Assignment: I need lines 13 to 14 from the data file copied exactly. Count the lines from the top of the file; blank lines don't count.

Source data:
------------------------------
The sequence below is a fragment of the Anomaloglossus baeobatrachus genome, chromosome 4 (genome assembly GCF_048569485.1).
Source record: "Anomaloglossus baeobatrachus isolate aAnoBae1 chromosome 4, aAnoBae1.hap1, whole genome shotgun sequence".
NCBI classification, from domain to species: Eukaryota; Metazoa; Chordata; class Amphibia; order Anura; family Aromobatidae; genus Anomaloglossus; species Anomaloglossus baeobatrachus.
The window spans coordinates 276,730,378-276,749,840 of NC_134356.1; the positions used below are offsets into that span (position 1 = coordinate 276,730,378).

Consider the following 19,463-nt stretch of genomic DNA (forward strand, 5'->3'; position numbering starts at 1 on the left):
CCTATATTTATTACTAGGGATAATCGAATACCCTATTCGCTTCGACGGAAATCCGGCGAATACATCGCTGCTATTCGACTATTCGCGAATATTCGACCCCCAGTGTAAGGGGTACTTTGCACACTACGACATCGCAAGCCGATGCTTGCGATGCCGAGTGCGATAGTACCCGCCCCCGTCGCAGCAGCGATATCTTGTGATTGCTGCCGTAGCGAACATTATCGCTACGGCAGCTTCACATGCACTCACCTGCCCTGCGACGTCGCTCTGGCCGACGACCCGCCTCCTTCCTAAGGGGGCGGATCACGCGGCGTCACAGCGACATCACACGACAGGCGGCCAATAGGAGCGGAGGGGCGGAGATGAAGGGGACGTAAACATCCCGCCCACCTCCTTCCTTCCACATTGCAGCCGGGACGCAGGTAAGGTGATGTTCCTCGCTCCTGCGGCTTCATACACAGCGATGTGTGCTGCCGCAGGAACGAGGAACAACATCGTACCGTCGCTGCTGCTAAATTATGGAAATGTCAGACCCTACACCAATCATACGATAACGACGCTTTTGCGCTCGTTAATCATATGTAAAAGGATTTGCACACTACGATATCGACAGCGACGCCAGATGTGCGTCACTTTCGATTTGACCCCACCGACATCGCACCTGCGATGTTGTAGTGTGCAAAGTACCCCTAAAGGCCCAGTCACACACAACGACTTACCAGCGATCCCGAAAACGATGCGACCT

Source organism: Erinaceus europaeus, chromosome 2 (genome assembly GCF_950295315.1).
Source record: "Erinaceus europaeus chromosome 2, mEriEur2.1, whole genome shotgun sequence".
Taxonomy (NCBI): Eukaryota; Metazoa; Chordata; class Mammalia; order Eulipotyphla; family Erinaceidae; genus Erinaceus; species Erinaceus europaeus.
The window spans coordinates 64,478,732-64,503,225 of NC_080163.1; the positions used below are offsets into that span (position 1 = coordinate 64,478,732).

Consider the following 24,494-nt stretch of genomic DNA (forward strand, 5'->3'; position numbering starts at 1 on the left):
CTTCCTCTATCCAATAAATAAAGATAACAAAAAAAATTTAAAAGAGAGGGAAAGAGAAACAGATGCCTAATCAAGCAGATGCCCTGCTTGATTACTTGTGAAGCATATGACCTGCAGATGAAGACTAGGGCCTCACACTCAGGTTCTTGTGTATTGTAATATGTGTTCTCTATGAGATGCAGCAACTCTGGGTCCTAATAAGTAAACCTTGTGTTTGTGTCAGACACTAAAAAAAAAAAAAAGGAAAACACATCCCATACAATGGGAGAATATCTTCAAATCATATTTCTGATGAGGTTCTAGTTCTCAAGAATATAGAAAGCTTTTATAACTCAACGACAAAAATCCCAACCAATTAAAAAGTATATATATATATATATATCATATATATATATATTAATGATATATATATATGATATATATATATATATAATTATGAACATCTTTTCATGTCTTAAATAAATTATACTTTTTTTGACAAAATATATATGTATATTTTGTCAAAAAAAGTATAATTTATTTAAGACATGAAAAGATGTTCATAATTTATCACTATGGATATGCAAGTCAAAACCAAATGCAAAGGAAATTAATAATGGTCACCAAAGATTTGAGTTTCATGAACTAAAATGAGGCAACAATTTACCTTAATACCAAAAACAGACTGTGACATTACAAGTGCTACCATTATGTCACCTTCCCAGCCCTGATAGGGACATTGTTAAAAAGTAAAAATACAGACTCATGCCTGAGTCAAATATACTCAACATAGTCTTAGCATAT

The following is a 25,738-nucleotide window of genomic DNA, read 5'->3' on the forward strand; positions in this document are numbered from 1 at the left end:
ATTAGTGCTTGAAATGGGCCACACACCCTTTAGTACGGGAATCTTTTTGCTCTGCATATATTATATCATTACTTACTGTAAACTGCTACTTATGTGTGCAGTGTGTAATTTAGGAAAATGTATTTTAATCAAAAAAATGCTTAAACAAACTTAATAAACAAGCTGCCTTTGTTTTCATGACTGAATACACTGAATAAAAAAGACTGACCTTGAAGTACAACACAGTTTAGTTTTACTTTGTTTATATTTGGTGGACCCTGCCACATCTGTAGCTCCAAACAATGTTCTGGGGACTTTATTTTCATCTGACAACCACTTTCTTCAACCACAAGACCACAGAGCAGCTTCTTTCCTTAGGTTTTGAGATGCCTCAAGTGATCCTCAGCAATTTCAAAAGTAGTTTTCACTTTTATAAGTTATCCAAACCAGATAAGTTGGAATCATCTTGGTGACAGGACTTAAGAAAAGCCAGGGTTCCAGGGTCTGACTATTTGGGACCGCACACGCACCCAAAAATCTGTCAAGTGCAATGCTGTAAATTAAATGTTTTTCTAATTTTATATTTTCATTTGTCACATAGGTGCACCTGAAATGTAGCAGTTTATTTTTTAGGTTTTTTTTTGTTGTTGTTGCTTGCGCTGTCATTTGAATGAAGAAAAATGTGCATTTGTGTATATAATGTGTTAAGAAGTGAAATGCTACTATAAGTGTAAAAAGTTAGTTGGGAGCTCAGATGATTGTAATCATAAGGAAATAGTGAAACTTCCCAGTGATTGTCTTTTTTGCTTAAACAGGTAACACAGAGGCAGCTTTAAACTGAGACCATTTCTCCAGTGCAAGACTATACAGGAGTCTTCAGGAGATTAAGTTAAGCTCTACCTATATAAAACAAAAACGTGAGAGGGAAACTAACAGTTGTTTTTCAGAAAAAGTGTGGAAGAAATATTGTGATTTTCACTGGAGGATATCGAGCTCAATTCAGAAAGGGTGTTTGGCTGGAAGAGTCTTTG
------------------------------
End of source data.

The following is a 25,738-nucleotide window of genomic DNA, read 5'->3' on the forward strand; positions in this document are numbered from 1 at the left end:
ATTAGTGCTTGAAATGGGCCACACACCCTTTAGTACGGGAATCTTTTTGCTCTGCATATATTATATCATTACTTACTGTAAACTGCTACTTATGTGTGCAGTGTGTAATTTAGGAAAATGTATTTTAATCAAAAAAATGCTTAAACAAACTTAATAAACAAGCTGCCTTTGTTTTCATGACTGAATACACTGAATAAAAAAGACTGACCTTGAAGTACAACACAGTTTAGTTTTACTTTGTTTATATTTGGTGGACCCTGCCACATCTGTAGCTCCAAACAATGTTCTGGGGACTTTATTTTCATCTGACAACCACTTTCTTCAACCACAAGACCACAGAGCAGCTTCTTTCCTTAGGTTTTGAGATGCCTCAAGTGATCCTCAGCAATTTCAAAAGTAGTTTTCACTTTTATAAGTTATCCAAACCAGATAAGTTGGAATCATCTTGGTGACAGGACTTAAGAAAAGCCAGGGTTCCAGGGTCTGACTATTTGGGACCGCACACGCACCCAAAAATCTGTCAAGTGCAATGCTGTAAATTAAATGTTTTTCTAATTTTATATTTTCATTTGTCACATAGGTGCACCTGAAATGTAGCAGTTTATTTTTTAGGTTTTTTTTTGTTGTTGTTGCTTGCGCTGTCATTTGAATGAAGAAAAATGTGCATTTGTGTATATAATGTGTTAAGAAGTGAAATGCTACTATAAGTGTAAAAAGTTAGTTGGGAGCTCAGATGATTGTAATCATAAGGAAATAGTGAAACTTCCCAGTGATTGTCTTTTTTGCTTAAACAGGTAACACAGAGGCAGCTTTAAACTGAGACCATTTCTCCAGTGCAAGACTATACAGGAGTCTTCAGGAGATTAAGTTAAGCTCTACCTATATAAAACAAAAACGTGAGAGGGAAACTAACAGTTGTTTTTCAGAAAAAGTGTGGAAGAAATATTGTGATTTTCACTGGAGGATATCGAGCTCAATTCAGAAAGGGTGTTTGGCTGGAAGAGTCTTTG